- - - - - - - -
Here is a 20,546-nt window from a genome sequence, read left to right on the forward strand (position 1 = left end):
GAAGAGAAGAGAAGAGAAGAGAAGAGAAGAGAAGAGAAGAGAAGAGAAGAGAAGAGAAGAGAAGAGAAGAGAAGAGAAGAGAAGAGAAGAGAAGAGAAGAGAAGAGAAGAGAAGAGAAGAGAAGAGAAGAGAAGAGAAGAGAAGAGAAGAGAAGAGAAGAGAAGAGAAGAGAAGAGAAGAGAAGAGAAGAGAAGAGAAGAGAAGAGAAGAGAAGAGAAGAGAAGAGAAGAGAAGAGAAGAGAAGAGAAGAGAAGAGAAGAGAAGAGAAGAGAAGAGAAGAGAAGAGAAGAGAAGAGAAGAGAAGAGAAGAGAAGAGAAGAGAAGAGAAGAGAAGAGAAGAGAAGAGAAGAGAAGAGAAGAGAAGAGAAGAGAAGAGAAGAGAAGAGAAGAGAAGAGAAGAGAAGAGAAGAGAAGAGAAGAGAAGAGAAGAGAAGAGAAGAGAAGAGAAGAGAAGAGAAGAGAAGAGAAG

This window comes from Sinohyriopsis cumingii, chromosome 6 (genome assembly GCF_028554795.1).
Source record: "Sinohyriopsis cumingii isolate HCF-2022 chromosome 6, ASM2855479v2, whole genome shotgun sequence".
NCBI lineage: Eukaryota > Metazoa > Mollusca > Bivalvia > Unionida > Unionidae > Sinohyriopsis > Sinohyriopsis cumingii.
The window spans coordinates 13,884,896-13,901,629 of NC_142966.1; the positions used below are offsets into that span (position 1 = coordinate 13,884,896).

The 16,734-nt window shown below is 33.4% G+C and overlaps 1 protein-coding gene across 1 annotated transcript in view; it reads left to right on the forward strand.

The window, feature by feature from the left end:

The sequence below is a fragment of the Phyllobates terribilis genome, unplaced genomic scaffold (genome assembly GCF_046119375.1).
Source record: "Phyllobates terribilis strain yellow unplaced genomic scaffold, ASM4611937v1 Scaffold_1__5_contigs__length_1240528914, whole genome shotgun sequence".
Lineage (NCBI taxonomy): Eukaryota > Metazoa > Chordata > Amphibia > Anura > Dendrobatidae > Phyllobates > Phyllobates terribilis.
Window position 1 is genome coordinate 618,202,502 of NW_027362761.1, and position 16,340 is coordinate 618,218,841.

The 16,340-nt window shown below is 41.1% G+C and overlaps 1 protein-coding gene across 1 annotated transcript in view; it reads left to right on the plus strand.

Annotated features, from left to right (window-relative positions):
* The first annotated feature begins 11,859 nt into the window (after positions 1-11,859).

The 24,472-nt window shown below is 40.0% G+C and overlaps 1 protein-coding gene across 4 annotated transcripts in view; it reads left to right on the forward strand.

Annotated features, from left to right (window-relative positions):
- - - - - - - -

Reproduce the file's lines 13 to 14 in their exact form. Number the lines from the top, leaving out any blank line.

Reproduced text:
The 16,340-nt window shown below is 41.1% G+C and overlaps 1 protein-coding gene across 1 annotated transcript in view; it reads left to right on the plus strand.

Annotated features, from left to right (window-relative positions):